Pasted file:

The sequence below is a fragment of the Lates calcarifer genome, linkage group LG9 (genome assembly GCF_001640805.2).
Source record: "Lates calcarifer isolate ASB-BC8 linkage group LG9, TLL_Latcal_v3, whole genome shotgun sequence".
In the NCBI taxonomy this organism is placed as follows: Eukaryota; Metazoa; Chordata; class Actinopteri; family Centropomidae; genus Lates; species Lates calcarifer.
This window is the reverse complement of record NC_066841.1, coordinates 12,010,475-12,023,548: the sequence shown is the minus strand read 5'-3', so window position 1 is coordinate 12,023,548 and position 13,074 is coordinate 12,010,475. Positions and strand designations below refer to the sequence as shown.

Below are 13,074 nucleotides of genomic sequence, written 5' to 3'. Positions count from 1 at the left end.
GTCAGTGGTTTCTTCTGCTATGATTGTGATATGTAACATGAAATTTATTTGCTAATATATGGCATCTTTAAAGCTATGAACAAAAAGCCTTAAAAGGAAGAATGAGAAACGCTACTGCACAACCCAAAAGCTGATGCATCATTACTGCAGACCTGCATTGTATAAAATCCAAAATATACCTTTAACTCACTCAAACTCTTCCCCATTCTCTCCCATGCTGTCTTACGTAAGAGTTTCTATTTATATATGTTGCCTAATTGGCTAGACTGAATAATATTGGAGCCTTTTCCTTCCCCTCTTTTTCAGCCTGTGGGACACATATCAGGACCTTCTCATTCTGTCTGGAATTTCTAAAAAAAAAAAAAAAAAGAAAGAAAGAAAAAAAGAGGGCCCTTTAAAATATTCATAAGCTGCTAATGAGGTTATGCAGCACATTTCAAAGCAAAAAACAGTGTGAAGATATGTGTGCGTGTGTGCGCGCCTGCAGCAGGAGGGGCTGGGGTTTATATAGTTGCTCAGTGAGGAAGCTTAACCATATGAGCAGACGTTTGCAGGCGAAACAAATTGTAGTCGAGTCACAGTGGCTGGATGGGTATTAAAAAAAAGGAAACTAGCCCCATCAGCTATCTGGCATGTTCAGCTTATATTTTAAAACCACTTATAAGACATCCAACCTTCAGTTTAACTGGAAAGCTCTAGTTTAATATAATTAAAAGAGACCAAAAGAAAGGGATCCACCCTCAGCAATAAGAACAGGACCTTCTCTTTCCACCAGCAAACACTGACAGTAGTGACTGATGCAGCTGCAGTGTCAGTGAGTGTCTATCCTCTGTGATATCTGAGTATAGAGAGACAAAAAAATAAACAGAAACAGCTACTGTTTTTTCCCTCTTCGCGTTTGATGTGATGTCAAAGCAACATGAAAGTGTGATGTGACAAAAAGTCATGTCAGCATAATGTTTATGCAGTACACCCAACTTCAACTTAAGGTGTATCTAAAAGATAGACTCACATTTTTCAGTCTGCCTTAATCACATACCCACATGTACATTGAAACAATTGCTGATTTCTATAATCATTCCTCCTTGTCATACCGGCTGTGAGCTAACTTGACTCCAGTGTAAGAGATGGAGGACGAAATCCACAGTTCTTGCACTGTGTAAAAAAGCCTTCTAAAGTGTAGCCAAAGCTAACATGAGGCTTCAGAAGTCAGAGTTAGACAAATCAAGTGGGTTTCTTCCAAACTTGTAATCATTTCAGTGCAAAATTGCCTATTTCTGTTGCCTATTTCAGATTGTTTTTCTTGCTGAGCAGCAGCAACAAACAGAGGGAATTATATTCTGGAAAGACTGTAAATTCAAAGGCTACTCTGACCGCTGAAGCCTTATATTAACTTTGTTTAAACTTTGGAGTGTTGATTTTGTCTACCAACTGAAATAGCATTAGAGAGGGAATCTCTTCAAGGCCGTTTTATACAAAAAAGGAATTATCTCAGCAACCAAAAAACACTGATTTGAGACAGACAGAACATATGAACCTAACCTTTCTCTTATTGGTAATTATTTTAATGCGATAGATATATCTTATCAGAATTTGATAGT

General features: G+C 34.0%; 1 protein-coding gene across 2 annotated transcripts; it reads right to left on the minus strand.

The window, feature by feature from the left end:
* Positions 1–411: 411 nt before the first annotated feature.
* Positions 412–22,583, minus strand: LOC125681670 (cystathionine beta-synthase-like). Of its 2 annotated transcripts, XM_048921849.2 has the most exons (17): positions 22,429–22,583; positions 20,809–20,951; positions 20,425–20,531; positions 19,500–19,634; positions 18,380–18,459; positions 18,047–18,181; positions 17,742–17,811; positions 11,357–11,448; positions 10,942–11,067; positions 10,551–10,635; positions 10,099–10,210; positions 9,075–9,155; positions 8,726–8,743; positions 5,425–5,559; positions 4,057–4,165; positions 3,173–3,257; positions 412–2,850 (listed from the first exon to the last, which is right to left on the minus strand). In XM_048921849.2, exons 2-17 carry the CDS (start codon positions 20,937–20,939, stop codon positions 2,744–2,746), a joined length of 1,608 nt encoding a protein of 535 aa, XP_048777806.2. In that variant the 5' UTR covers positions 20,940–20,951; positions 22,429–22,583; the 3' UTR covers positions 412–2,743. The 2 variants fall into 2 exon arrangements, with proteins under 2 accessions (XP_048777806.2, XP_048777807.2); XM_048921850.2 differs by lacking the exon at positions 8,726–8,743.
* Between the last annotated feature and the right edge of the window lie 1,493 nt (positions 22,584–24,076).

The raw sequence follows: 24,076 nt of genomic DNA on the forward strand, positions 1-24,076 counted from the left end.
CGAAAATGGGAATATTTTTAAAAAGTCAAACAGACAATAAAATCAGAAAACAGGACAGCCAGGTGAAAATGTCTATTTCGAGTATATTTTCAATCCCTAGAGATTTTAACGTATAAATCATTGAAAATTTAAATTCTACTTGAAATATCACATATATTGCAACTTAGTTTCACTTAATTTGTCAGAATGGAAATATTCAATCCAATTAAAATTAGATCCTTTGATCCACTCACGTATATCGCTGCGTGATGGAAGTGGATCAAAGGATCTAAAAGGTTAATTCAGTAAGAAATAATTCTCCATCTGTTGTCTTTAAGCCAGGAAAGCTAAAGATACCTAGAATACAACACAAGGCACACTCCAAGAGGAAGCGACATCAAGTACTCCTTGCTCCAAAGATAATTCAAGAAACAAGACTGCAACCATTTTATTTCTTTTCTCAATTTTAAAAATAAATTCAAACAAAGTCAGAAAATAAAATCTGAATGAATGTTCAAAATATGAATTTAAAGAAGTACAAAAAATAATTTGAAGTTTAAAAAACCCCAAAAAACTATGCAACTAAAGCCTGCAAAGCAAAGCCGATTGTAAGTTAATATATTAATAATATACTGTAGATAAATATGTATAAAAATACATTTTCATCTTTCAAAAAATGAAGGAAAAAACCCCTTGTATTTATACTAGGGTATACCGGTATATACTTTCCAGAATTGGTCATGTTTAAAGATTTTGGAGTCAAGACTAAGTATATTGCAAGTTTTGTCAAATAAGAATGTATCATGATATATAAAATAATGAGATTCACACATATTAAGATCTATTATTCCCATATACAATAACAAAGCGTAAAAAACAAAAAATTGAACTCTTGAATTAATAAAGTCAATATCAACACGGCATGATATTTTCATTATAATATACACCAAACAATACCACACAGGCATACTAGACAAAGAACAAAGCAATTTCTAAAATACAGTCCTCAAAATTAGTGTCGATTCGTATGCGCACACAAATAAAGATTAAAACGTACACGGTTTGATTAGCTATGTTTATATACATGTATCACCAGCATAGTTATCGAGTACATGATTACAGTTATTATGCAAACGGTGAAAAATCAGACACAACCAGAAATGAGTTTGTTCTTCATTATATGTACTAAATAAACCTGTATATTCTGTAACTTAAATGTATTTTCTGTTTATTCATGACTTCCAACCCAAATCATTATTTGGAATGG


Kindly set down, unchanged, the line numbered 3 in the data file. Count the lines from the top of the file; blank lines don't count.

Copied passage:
In the NCBI taxonomy this organism is placed as follows: Eukaryota; Metazoa; Chordata; class Actinopteri; family Centropomidae; genus Lates; species Lates calcarifer.